The whole damn cake

A few years ago, I was in a relationship that – it turned out – didn’t really work for me. In many ways it was fun and exciting and adventurous, but something was amiss. The guy I was with was kind of aloof, and it felt like, no matter what I did, I didn’t get the love or time or affection I really wanted.

My coach at the time, Rachel Cole (whom I adore), is all about living a well-fed life, and she had the perfect food-based metaphor.

She said, “You feel like you’re gathering up the crumbs from under the table, when what you really want is the whole damn cake.”

Well. Rachel put words to something I had been feeling intensely, but hadn’t been able to articulate. I hadn’t even known I was allowed to want anything other than what I had. (This, for the record, is one of the moments that made me fall in love with coaching…)

In fact, it felt like I’d been wanting the whole damn cake my whole damn life: relationships, work, friendships, family, food – everything.

It wasn’t just this one relationship in which I was gathering the crumbs from someone else’s table. The metaphor applied to almost everything.

This was probably the moment I woke up from my frustration in my job, and started wanting to ask for the whole cake in my career (which brought me to starting my own business…).

I share this story because I’ve heard variations from my clients, too. They want the whole damn cake: the support they really need, the success they really deserve.

We can be guilty of making do with just the crumbs in our businesses as well as our love lives, thinking we don’t deserve even a slice.

Or maybe we kind of forget that there even IS a big old cake available, we’re so used to crumbs.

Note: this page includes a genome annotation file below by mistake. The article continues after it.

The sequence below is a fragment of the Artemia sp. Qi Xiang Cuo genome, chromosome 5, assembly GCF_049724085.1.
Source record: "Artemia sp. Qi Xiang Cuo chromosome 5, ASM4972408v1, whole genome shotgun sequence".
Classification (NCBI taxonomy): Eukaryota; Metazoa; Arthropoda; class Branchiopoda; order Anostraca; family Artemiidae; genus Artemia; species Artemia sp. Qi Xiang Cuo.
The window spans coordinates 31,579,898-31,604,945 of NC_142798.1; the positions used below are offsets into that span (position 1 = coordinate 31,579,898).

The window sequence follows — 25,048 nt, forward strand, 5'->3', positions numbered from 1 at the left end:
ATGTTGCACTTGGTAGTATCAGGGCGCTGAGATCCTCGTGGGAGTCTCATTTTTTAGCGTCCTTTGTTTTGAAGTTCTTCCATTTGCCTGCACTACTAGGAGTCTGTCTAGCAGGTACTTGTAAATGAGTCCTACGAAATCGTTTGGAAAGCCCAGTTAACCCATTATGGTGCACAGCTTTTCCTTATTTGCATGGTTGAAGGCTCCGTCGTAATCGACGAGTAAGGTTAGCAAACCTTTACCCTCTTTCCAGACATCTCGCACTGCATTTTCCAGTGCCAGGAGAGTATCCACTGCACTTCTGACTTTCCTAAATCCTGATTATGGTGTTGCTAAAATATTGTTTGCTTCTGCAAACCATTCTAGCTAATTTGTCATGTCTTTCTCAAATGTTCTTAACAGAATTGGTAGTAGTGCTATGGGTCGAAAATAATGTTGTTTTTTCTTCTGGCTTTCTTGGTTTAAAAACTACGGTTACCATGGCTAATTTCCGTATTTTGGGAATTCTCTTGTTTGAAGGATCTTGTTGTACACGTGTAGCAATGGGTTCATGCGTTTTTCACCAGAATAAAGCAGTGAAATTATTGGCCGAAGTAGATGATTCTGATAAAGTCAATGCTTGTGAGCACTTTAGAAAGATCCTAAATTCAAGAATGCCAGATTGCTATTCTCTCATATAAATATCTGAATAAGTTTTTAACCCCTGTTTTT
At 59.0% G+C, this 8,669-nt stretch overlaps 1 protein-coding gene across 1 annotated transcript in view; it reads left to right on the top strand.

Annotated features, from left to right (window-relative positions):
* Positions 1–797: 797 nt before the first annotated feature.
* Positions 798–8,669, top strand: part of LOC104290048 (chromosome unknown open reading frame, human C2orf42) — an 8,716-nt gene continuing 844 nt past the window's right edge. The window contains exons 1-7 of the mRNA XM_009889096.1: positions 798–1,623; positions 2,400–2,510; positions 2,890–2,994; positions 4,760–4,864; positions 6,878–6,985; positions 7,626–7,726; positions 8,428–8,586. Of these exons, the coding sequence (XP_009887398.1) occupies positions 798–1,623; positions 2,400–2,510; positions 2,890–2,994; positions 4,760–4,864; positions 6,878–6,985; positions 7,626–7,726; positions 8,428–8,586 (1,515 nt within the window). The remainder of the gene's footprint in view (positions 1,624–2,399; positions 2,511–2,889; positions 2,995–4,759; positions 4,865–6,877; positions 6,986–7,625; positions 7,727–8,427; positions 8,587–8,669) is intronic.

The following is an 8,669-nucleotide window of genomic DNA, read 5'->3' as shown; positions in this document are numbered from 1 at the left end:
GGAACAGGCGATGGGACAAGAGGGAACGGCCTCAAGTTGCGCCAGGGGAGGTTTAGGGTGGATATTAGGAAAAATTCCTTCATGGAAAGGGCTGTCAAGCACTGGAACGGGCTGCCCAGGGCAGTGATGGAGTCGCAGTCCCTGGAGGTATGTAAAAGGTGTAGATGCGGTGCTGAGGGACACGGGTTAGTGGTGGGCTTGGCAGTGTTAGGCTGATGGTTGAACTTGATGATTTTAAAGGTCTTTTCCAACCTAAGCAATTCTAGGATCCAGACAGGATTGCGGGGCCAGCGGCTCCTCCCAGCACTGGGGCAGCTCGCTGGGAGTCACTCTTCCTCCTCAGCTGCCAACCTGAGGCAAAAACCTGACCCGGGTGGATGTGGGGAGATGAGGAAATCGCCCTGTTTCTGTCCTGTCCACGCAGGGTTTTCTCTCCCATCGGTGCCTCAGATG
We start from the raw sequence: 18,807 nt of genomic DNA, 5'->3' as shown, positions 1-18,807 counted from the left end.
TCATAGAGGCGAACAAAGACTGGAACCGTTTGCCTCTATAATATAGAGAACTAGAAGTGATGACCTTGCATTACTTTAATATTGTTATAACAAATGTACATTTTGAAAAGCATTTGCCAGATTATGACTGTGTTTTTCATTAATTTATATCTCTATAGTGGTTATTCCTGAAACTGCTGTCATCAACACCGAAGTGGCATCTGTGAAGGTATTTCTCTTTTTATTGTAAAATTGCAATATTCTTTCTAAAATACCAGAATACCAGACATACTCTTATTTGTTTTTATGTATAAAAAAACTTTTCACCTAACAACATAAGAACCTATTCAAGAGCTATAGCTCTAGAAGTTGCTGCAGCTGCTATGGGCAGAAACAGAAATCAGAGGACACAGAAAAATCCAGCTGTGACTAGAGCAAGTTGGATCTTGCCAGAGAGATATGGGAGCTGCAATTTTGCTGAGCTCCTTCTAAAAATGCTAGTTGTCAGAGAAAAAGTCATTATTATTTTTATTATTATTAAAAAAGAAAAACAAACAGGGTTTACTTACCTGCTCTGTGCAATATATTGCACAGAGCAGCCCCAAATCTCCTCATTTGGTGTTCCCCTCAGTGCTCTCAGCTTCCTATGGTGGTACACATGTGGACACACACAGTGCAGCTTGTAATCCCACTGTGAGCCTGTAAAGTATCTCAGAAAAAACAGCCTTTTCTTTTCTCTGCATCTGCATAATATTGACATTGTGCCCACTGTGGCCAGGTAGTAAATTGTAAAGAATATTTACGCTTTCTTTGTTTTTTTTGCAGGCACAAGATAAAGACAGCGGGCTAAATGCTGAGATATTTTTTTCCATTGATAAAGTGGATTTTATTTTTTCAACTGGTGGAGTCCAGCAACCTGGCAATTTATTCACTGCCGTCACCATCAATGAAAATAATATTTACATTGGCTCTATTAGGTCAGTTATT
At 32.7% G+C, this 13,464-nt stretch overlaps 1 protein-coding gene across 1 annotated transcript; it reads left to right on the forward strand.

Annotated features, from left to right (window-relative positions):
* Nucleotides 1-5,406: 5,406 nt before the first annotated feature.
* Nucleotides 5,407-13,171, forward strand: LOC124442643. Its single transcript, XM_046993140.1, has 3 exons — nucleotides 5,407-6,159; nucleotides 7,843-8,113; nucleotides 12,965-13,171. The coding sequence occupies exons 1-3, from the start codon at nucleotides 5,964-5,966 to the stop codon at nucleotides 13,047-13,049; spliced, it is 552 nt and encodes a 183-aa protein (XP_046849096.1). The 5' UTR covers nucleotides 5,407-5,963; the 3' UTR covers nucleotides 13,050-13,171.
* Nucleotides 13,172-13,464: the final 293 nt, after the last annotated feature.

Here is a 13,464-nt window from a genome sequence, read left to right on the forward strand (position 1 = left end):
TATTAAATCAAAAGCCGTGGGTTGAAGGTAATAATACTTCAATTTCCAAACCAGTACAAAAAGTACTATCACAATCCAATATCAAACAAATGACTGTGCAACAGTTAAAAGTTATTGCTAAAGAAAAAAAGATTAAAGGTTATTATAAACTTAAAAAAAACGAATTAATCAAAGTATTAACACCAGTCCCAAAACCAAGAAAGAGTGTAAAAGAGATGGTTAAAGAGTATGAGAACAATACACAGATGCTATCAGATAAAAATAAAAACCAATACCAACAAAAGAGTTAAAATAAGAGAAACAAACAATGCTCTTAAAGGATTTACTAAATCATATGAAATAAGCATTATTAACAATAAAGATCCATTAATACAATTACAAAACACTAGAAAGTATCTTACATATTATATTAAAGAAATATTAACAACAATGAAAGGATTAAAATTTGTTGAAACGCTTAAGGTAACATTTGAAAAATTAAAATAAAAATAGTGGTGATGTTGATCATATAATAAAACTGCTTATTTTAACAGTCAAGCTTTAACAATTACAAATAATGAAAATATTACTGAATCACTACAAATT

Like me in that relationship, we have to figure out how to ask for more. (And sometimes we have to go someplace else where they sell cakes, because it turns out that this place doesn’t have whole cakes available, or perhaps not the flavour that we really want…)

If you feel like you’ve been gathering crumbs, I invite you to grab a notebook or have a conversation with a friend, and perhaps consider the following questions and ideas, designed to help you ask for, discover, or even bake your own whole damn cake:

What does the cake you want right now look like? If you take the metaphor as far as you can, what do you want from the sponge, the icing, the decorations? What flavour is it? What ingredients does it use? What could these things mean to you?

When you see the cake, take the first bite, enjoy it over a few days – what does that feel like? What would be different if you went from gathering crumbs to having the whole damn cake?

How could you ask for the whole damn cake? Would it be asking for the help you really want, carving out the time to be creative, pricing your products appropriately? Or perhaps something else?

How could you learn to make your own cake? Maybe you’d learn about cultivating your audience and making your marketing really effective so that you get the results you want. Maybe you’d learn about scalable income or wholesaling your products. Maybe you’d learn about adding in strong foundations to your business so that it becomes really enjoyable and satisfying to run (aka eat!).

I share this story and these prompts because we all deserve to have the whole damn cake. We don’t need to scrabble around on the floor for crumbs, left over from someone else’s perfect cake.

My job is to take clients from feeling frustrated, feeling stuck, and feeling overwhelmed to feeling confident, clear, and courageous. Normally this requires heavy doses of defining success on your own terms – making up your OWN recipe, rather than following someone else’s. (You like the darker chocolate for the icing, right? Or the frosted rose petals? Or maybe a perfectly ripe, perfectly organic lemon drizzle…)

The cake, to me, symbolises more joy, more fulfilment, and having business and life in flow.

How about you?

optin-cup

Let's Stay in Touch

I send monthly notes of encouragement, plus occasional extras about upcoming courses, events or opportunities. I’d be honoured to be invited into your email inbox.